Objective To compare the effect of different fixation methods on spinal stability after total en bloc spondylectomy(TES) of lumbar spine.
Method The finite element models were established based on the CT scan of a healthy volunteer. After the validity of the models was confirmed, the models with different posterior fixation methods of the lumbar spine were established with and without the artificial vertebral body, respectively. The motions of flexion, extension, lateral bending and rotation under supine and standing conditions were simulated. The angular displacement of T11-L3 and stress of internal fixations were compared and analyzed.
Results The finite element models of spinal reconstruction after TES were obtained. When the anterior support existed, the movement of the spine after TES was not affected by the gravity of the upper body. The movements in the opposite direction on the same plane were similar. All three methods provided enough stability to the spine. The improved short-segment fixation shared stress of the artificial vertebral body with no obvious negative effect. The long-segment fixation had stronger fixation effect with the huge loss of the range of motion of lumbar spine. When the anterior support failed, obvious rotation showed in lateral bending in all models. The short-segment fixation and the long-segment fixation failed to maintain the spinal stability with fixations breakage or functional loss. The improved short-segment fixations showed strong ability in maintaining the spinal stability. The vertebral body screws can prevent the failure of anterior fixation by sharing great stress of the whole internal fixation system. The improved short-segment had huge advantages over the others.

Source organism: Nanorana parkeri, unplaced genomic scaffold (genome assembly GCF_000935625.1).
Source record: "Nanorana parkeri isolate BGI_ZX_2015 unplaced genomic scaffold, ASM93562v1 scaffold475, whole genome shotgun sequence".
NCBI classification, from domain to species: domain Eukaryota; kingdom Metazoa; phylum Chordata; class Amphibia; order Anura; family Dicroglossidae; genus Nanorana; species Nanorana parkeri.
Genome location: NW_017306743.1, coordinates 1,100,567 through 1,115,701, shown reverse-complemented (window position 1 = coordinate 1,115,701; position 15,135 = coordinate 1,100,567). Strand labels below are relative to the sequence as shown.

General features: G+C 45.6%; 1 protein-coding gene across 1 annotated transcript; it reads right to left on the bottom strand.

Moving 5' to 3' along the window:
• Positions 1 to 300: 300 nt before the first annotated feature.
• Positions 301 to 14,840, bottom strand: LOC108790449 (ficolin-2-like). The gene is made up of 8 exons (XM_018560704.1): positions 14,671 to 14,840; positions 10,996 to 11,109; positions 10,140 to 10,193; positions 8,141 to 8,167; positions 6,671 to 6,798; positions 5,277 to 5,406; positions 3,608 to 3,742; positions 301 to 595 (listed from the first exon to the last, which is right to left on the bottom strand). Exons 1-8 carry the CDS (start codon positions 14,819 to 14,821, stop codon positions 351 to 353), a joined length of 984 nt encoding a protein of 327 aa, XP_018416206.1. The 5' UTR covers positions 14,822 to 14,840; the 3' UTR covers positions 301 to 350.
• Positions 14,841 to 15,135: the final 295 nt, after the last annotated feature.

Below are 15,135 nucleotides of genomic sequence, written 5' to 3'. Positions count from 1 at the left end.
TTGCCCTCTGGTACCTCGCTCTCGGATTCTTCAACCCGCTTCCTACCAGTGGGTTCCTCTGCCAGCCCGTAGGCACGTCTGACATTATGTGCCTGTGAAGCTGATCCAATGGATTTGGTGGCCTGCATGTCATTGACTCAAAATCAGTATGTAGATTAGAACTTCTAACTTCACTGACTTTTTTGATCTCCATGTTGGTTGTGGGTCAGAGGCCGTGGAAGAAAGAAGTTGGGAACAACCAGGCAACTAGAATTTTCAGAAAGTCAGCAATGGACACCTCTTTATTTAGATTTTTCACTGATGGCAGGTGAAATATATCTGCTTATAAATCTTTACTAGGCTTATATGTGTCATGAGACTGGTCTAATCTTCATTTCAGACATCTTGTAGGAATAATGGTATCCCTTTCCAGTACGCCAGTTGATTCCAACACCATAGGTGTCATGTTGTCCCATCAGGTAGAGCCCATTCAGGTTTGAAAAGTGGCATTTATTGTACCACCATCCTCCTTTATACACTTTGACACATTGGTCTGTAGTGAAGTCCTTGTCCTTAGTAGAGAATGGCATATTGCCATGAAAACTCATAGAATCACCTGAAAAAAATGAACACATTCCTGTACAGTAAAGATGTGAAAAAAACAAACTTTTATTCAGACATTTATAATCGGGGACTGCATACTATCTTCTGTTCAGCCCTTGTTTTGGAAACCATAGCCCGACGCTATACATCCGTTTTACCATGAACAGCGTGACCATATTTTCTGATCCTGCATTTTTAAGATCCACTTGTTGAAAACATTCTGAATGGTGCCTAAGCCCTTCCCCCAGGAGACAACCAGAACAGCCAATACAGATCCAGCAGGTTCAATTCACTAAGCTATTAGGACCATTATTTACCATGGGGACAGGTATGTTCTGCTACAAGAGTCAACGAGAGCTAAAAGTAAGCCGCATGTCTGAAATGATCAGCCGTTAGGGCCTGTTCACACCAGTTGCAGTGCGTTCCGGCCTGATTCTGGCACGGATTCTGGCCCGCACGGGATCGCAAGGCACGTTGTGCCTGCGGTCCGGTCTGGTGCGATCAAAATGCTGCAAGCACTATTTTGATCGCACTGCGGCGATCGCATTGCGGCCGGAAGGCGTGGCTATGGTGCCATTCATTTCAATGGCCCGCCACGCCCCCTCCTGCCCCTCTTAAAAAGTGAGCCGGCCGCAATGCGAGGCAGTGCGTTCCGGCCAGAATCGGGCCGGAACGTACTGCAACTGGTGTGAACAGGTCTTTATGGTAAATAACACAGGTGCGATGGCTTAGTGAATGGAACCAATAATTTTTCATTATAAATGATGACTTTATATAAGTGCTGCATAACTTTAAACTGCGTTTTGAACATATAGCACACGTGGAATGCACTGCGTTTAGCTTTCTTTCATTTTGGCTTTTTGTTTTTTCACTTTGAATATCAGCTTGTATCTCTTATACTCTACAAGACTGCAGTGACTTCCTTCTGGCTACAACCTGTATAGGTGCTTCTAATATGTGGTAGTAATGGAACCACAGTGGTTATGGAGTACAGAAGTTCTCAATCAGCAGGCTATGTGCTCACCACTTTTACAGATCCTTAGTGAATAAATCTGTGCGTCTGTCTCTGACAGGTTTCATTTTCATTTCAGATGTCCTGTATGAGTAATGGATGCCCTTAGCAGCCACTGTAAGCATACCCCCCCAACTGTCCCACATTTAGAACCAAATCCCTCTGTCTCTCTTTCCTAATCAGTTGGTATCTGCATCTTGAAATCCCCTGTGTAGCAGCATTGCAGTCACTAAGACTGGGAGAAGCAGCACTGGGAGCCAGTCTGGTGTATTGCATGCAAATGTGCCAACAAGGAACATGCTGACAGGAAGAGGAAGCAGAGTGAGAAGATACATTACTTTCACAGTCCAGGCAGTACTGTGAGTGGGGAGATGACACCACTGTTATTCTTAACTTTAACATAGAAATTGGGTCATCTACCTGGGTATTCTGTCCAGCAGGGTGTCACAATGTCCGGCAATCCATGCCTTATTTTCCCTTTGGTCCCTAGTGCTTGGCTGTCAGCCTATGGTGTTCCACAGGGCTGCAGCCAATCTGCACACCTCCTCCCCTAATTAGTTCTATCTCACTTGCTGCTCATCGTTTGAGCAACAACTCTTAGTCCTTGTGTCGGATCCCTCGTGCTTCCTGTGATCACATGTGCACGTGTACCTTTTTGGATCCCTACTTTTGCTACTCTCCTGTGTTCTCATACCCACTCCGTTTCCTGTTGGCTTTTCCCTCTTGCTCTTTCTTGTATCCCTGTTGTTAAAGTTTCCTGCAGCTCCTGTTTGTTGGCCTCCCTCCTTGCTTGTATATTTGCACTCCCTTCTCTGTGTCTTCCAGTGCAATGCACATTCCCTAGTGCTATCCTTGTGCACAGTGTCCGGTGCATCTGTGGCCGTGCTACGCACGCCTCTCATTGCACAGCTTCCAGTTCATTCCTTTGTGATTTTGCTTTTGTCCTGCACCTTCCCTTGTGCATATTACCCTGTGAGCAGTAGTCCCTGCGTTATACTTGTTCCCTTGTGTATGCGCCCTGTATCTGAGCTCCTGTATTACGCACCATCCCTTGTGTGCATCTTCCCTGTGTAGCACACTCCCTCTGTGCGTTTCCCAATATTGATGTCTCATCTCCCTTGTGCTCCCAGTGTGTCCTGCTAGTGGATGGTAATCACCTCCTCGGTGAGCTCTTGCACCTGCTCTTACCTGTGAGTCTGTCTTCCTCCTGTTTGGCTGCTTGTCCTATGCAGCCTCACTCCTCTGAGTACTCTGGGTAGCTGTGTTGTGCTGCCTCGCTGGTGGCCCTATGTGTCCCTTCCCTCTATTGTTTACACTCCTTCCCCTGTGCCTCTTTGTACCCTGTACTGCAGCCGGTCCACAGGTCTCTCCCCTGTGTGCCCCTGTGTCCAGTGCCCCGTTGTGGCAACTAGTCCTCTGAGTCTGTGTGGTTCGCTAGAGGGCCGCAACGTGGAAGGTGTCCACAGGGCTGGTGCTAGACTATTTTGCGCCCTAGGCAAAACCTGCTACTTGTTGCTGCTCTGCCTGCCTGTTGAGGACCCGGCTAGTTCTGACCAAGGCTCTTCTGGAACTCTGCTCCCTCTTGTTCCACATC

Conclusion After TES, the improved short-segment fixation can provide more stability to the spine. The vertebral body screws can prevent the failure of the internal fixation by reducing the stress of the anterior support. This fixation method should be promoted in clinical practice while the effect requires more observation.